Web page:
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New Legal Network Comes to Aid of Cartoonists


FILE - Martin Rowson shows British Prime Minister Boris Johnson cartoons in his studio in London, Jan. 24, 2022. The cartoonist says mockery is one of the trade-offs in democratic societies between government and governed: “They have power and we have the right to laugh at them.”

They satirize and poke fun, sometimes capturing the zeitgeist in a single sketch and often drawing the ire of rulers and other powerful people. Cartoonists’ power, wielded with humor and ink, can put them in the crosshairs of those they lampoon.

Cartoonists persecuted for their work anywhere on the globe now have the backing of a dedicated team of legal advisers.

The Cartoonists Rights Network International (CRNI), a nonprofit that advocates for political cartoonists attacked or detained for their work, has set up a legal advisory network thanks to a UNESCO grant.

The $23,000 grant, issued through UNESCO’s Global Media Defense Fund, has enabled the network to put together a team of lawyers and academics specializing in human and media rights, digital freedom and security issues.

The team will assist those facing criminal action by assessing the merits of the lawsuits and helping cartoonists to connect with lawyers.

Most need support

It is a vital lifeline for cartoonists at a time when most work independently or as freelancers, and so have less support when they run into trouble.

“Back in the day [cartoonists] would go the head office to speak with their chief editor,” Terry Anderson, CRNI’s executive director, told VOA. “With the network, we can be that first person that they can call.”

The help comes at a pressing time for media globally, with a rise in the number of journalists fighting legal complaints related to critical reporting on how governments handled the pandemic.

In the first few months of 2020, the CRNI saw double the number of cases affecting cartoonists worldwide.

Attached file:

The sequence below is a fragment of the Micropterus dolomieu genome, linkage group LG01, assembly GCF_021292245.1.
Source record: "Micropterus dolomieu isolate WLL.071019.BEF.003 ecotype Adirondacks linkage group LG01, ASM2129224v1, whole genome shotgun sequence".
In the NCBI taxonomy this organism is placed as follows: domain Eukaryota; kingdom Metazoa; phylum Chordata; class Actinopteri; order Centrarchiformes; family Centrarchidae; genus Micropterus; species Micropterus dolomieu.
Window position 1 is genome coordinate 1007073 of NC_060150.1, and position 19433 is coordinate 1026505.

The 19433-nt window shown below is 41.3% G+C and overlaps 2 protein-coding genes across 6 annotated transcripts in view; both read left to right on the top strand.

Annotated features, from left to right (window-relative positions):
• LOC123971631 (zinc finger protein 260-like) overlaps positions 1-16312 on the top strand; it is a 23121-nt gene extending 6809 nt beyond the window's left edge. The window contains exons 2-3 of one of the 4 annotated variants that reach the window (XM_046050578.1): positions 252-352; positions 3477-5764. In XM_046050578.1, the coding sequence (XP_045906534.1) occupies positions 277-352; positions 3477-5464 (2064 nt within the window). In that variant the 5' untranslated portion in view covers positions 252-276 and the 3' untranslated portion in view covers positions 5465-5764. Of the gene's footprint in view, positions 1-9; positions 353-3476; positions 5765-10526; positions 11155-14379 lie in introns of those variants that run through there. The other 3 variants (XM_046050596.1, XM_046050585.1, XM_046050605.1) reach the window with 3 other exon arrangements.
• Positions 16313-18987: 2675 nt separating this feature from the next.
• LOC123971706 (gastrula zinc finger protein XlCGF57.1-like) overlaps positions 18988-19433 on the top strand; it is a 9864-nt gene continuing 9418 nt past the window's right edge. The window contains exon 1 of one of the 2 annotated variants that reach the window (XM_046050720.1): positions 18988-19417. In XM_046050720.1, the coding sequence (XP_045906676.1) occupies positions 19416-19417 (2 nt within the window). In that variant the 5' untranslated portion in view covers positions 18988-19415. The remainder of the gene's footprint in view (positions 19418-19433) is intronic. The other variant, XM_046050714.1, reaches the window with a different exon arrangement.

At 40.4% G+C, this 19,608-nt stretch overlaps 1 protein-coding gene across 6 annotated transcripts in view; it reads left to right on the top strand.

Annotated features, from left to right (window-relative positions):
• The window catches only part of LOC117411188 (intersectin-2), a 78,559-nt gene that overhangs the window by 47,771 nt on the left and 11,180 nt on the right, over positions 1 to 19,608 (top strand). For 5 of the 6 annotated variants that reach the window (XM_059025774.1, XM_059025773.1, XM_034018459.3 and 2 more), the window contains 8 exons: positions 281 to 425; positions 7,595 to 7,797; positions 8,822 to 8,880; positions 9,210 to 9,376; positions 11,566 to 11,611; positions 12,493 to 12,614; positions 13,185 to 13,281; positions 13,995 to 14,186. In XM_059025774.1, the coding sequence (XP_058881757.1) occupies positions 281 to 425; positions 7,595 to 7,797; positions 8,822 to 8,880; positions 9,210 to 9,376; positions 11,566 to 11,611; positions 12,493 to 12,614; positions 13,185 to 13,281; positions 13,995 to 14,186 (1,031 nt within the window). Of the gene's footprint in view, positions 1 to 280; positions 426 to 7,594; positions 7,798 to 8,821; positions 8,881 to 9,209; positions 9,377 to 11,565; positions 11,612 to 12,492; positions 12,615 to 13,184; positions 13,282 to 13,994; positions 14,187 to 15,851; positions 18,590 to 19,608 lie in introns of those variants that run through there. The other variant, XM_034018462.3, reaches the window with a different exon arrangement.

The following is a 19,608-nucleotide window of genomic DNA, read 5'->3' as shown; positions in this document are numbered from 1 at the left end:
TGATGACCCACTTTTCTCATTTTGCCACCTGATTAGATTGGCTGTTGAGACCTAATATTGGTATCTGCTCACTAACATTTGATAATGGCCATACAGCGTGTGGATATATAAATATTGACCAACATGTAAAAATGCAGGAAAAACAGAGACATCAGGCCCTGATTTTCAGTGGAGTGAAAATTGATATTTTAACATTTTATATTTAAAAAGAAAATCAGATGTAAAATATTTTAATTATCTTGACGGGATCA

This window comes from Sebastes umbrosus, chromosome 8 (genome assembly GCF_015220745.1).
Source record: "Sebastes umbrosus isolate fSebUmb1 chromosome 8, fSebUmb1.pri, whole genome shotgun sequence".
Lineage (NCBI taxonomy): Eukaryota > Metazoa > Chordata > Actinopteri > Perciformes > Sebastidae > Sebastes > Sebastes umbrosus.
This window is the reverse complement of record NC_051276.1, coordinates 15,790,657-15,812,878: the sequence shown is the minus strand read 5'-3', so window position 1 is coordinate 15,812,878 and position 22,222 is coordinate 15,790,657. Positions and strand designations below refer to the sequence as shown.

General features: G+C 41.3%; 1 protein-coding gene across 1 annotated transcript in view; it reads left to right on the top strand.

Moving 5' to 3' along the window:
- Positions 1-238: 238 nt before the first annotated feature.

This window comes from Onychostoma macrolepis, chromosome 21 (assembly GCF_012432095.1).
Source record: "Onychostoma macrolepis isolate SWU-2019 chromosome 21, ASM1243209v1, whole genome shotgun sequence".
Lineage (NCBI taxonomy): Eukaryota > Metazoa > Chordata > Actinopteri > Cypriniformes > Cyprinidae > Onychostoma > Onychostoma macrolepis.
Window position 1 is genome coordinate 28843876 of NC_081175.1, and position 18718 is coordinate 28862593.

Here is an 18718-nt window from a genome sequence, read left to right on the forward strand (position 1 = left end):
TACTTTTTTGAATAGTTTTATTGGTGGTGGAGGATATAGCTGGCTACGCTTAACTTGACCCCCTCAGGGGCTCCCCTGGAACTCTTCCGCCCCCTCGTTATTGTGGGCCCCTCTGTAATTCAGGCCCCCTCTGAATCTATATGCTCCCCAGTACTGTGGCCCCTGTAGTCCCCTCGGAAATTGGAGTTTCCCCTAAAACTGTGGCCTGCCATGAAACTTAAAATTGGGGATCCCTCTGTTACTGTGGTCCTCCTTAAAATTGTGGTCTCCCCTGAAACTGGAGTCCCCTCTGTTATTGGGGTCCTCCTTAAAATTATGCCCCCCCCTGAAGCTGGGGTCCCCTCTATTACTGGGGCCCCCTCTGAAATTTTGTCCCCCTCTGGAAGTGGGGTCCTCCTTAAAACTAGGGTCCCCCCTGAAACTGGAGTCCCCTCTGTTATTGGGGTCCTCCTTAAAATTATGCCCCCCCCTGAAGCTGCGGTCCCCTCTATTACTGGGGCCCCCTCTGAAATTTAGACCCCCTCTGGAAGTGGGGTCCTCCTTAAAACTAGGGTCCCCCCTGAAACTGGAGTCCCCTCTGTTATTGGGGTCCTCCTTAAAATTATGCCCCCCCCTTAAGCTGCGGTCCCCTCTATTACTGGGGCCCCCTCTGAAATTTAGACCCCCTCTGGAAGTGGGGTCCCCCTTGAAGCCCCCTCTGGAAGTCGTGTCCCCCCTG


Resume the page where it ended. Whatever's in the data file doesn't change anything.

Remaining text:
One of those was Bangladeshi cartoonist Ahmed Kabir Kishore, who says he was tortured while imprisoned in May 2020. Kishore was arrested after creating cartoons criticizing the government’s pandemic response. A writer arrested at the same time died while in custody.

A Dhaka court ordered a special police unit to investigate Kishore’s claims, his lawyer told Agence France-Presse.

Such cases demonstrate the need for better legal help, cartoonists maintain.

“The impact of the pandemic on the project has made it more powerful for me,” said Anderson, a Scotland-based cartoonist who has led CRNI for 2½ years.

For over two decades CRNI has supported cartoonists who have been threatened or harassed. The biggest threat currently, Anderson says, is lawsuits.

The legal response team will help CRNI better help those in need, he added.

Cartoonists play an important role in political commentary, often to show an opposing view, or to reflect skepticism about a particular figure or issue, Anderson said.

The legal network is typical of the projects supported by UNESCO’s media development fund.

FILE - Political cartoonist Wong Kei-kwan displays some of his work in Hong Kong, June 20, 2020.
FILE - Political cartoonist Wong Kei-kwan displays some of his work in Hong Kong, June 20, 2020.

The fund supports those “working on the ground in the undertaking or upscaling of projects that bolster journalists’ protection or media freedom through strategic litigation,” Thomas Mallard, a UNESCO press officer, told VOA by email.

Mallard said that journalists globally are facing increased risk, which is why initiatives like CRNI’s are so important

“This fund is a critical part of UNESCO’s wider work to ensure freedom of expression and the safety of the journalists worldwide, at a time of massive challenges,” he added.

Part of the problem, Anderson says, is that authoritarian governments can view cartoonists as a threat to their power.

Tanzanian detained

In September, police detained Opptertus John Fwema, a political cartoonist from Tanzania, for two weeks on accusations of cybercrime. The arrest came shortly after he posted a cartoon on Instagram criticizing the leadership of Tanzania’s president.

“Critical political commentary and coverage of the opposition are essential to Tanzania’s democratic discourse, and it is deeply worrying that police are equating this kind of journalism to criminal activity,” Muthoki Mumo, of the Committee to Protect Journalists, said in a statement at the time.

With CRNI’s legal team now in place, Anderson wants to spread the word.

“One of the things I had wanted to do in 2021 was go to at least three gatherings to spread the word and promote the launch of the service,” he said. “I’m hoping by the end of this year, there will have been more of an opportunity to talk to cartoonists about what it is that we’re trying to do.”

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